California Split (1974)

ROBERT ALTMAN

Bil’s rating (out of 5): BBBB.  USA, 1974.  Columbia Pictures Corporation, Spelling Goldberg, Won World.  Screenplay by Joseph Walsh.  Cinematography by Paul Lohmann.  Produced by Robert Altman, Joseph Walsh.  Production Design by Leon Ericksen.  Costume Design by Hugh McFarland.  Film Editing by O. Nicholas Brown, Lou Lombardo

George Segal and Elliott Gould (centre) in California Split.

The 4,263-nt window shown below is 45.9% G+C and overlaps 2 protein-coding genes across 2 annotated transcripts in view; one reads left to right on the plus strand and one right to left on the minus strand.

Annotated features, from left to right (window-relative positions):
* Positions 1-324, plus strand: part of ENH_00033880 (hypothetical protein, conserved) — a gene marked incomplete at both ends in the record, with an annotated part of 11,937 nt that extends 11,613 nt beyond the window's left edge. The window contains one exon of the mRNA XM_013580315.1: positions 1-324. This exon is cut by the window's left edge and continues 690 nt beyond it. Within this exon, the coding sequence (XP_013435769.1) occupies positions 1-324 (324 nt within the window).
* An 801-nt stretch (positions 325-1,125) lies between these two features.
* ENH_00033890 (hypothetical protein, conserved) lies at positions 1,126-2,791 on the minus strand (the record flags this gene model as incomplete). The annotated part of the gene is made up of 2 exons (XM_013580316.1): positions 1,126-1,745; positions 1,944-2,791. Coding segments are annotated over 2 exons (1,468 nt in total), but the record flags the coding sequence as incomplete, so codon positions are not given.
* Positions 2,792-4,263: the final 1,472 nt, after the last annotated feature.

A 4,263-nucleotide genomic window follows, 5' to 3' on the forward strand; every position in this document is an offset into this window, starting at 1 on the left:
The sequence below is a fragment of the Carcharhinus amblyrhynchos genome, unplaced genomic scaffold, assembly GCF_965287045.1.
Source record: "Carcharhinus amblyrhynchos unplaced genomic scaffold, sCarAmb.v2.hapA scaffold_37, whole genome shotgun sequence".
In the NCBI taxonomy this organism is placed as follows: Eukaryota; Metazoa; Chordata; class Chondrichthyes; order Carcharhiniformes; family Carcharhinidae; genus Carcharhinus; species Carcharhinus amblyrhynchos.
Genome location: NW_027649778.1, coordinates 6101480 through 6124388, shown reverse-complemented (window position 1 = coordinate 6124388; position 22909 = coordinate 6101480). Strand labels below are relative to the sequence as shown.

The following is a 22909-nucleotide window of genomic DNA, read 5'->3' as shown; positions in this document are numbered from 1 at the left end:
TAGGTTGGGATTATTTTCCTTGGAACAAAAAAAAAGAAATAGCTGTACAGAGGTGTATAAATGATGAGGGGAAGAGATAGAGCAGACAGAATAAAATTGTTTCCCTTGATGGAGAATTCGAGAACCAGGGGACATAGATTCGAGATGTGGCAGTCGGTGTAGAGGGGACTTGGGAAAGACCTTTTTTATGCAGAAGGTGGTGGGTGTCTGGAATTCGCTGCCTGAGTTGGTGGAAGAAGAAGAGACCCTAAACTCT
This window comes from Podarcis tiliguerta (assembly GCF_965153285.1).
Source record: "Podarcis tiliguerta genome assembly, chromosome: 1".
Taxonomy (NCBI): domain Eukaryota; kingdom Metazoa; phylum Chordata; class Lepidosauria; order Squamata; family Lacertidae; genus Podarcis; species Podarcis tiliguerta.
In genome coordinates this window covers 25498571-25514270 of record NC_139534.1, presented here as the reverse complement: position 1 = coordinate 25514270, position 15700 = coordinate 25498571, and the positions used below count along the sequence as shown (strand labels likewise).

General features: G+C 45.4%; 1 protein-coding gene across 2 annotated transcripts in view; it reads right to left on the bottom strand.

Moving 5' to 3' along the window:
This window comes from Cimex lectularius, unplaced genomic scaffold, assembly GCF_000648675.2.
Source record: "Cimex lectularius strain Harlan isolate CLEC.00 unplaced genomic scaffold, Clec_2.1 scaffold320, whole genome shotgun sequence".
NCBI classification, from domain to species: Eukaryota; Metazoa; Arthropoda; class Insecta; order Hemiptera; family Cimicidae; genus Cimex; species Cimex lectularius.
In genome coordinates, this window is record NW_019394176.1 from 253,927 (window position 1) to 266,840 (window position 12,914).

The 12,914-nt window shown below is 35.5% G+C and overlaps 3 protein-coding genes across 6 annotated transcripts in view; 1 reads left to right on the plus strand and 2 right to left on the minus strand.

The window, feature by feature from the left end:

Compulsive gambler George Segal plays poker at a gaming venue where he meets motormouthed Elliott Gould.  The two of them do well at the same table and others suspect that they are cheating together, which then gets really bad when a sore loser follows them to the parking lot and beats them up for their winnings.  It inspires a friendship and they head back to the house that Elliott shares with two call girls (Ann Prentiss, Gwen Welles) and Segal holes up with them for a while, enjoying some days at the horse races before Gould disappears for some time in Mexico, comes back and convinces Segal to join him in Reno for some high stakes games that will surely bring them a huge payload.  Robert Altman applies his casual, improvisational-feeling style to a film that moves smoothly without having a sharply defined plot, instead relying on the fiery chemistry between the two appealing stars whose camaraderie makes for great viewing.  Altman adds to the pleasure with the coaxing of two strange and wonderful performances from the women, while getting some marvelous footage of the gambling, most scenes involving real poker plays involved in real games.  This was the first time that Altman used an eight-channel sound design that allowed him to record everyone in a scene and choose whose conversations to highlight in the final edit, a technique that he would go on to master in his subsequent films.  This one is not up there with masterpieces like Nashville or Short Cuts, but it’s certainly one of the most enjoyable in his oeuvre, with a beautifully cynical ending that is wise and witty without being didactic or judgmental.

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